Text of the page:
HAMPTON, Va. (WAVY) — Archaeologists in Hampton have made a stunning discovery. They’ve dug up trenches believed to hold information about people once enslaved, but determined to be free, right here in Hampton Roads.
We know Hampton Roads plays a significant role in America’s history, but as Fort Monroe is being developed with Freedom’s Fort as a focus, historians are learning more of the details of that story. Archaeologists think they’ve come across the place where thousands of slaves came during the Civil War after making the decision to leave the plantations that enslaved them.
“We opened up this big long trench, just to see what was there. We did find a possible well,” said Joe Dietmeier from the James River Institute for Archaeology, Inc. “We do have a possible alley way. The soil is a different color, so you have a nice clear brown stripe running across. We did find a button that predates the Civil War. It looks like it’s somewhere between 1812 and 1830. We found stuff right away, and pretty much everything we found was in the first week or so.”
Historians, like Michael Cobb from the Hampton History Museum, say the Grand Contraband Camp began when Union Major General Benjamin Butler, then Commander of Fort Monroe, encountered three slaves and gave them asylum.
Historians say slaves escaping across Union lines would be considered “contraband of war,” and it’s estimated by the end of the Civil War 7,000 to 8,000 more salves seeking asylum came to call the camp outside Fort Monroe home.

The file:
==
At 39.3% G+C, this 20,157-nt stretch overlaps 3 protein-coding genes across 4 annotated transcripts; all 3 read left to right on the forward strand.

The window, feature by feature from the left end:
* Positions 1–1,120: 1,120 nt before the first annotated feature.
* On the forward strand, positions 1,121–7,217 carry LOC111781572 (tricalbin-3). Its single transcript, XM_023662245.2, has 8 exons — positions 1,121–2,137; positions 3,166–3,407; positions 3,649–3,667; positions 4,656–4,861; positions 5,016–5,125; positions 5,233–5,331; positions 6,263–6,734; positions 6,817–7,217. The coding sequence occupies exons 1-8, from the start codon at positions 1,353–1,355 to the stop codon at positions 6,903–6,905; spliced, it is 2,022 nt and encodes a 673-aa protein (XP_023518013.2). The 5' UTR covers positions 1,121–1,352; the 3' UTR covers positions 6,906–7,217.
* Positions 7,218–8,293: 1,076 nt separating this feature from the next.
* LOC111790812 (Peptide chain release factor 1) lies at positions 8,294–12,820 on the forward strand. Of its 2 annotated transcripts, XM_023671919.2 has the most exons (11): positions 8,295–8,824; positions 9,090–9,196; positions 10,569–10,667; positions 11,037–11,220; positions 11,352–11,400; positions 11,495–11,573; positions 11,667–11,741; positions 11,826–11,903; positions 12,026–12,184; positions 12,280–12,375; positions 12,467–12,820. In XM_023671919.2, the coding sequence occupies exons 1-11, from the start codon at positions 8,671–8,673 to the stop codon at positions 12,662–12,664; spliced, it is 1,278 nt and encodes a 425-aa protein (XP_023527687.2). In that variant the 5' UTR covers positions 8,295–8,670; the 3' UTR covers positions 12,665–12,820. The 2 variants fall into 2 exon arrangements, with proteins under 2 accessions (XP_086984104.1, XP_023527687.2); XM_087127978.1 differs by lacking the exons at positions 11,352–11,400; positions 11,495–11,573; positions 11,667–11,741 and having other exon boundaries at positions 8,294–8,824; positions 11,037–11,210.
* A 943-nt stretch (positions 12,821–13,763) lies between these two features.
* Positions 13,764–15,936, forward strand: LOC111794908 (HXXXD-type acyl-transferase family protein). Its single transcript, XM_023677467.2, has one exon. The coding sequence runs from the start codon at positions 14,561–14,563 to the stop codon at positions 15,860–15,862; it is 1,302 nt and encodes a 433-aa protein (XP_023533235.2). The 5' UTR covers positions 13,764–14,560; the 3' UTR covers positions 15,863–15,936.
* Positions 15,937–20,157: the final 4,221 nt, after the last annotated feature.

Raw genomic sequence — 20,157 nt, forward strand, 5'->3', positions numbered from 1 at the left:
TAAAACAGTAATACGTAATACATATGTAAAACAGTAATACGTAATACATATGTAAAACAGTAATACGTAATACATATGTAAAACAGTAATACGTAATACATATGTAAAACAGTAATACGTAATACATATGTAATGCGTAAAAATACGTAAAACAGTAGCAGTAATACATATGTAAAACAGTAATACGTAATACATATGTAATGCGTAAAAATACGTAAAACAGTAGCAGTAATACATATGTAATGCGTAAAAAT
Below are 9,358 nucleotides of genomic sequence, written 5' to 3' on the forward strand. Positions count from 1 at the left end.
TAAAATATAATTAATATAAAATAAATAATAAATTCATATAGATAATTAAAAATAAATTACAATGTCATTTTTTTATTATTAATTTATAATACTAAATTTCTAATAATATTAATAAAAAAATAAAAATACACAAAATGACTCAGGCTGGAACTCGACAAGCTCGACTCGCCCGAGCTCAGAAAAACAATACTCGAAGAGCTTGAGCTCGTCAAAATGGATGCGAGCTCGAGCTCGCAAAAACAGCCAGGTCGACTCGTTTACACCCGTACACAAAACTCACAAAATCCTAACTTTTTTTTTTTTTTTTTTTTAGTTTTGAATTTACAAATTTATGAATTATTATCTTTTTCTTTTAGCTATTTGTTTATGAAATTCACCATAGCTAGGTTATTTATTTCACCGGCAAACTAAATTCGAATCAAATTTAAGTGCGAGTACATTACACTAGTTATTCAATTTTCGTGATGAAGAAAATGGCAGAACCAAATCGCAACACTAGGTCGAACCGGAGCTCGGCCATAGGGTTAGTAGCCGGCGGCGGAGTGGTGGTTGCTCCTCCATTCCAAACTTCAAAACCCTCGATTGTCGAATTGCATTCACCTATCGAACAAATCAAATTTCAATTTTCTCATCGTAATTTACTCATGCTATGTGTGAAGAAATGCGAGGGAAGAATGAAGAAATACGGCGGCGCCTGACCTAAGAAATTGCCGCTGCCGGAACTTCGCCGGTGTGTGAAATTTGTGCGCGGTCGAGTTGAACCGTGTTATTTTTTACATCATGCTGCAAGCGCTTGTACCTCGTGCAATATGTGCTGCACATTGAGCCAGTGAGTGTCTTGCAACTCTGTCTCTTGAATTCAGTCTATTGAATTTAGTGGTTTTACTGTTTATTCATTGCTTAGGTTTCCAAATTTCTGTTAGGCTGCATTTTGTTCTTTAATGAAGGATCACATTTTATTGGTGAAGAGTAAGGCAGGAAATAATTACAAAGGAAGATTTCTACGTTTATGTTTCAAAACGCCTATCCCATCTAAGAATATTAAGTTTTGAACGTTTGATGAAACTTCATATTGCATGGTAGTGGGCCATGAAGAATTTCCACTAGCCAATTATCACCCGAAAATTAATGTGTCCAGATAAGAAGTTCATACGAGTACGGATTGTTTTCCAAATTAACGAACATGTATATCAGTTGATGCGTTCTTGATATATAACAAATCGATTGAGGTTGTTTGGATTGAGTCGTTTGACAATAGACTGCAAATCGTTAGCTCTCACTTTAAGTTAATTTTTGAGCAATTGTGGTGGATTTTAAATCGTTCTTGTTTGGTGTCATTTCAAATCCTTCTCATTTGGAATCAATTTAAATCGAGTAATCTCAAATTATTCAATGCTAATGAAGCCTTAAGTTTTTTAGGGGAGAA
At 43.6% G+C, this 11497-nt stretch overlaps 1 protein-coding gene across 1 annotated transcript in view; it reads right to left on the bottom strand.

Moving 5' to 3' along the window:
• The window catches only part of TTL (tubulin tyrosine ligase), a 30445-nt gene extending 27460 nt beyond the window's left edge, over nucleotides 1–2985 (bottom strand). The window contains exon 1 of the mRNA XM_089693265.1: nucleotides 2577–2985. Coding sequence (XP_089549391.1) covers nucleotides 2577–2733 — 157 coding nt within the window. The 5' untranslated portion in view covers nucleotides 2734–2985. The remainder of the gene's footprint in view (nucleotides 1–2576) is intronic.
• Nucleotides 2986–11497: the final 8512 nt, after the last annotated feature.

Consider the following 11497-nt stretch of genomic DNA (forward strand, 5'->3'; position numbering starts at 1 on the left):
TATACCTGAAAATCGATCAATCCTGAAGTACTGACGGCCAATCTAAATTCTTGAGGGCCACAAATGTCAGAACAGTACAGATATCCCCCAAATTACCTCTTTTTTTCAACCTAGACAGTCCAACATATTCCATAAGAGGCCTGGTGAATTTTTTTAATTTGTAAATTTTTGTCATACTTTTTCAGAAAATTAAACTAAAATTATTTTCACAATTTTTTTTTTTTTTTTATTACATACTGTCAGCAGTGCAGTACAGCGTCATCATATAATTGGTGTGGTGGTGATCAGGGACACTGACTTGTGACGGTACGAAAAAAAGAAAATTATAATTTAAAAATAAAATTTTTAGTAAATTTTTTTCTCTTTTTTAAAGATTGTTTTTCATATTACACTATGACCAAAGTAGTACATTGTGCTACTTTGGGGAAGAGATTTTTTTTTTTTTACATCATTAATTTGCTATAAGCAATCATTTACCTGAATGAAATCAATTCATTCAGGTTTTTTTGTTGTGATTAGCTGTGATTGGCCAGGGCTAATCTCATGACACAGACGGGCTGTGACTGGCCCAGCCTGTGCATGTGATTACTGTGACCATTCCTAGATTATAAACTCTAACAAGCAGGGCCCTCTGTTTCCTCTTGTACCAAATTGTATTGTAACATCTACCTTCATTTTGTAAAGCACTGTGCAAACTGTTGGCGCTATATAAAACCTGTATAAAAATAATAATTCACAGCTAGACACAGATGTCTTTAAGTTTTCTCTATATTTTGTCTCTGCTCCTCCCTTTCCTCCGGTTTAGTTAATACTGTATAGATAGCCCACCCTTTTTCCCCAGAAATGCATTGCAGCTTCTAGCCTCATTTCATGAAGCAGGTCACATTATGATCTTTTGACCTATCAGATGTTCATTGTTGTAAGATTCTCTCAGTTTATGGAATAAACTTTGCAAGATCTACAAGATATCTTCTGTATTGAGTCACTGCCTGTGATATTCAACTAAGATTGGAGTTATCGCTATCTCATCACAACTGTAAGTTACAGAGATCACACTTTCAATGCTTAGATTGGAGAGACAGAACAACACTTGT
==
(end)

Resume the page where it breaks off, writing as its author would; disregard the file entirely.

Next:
“They weren’t completely free, but they weren’t completely slaves. He put them to work, and soon after 10, 20, 100 contraband started showing up every day at Fort Monroe,” Cobb said. “What they wanted out of life is what we all want — they wanted freedom, education and land.”
Some historians say the camp was the first self-contained African American community in the United States. But what’s certain is that historians are eagerly waiting to see what the site near the intersection of Armistead Avenue and Lincoln Street holds.
“When this happened and we actually uncover history and the archaeologists are working, it’s like every day you go by and look it’s like opening a page of a book,” Cobb said.
Right now, archaeologists are just in phase one for the work in uncovering what is at the dig site. But on July 18, there will be an open house there so the public can see what’s been found so far. You’ll be able to see the excavation, artifacts and meet the archaeologists.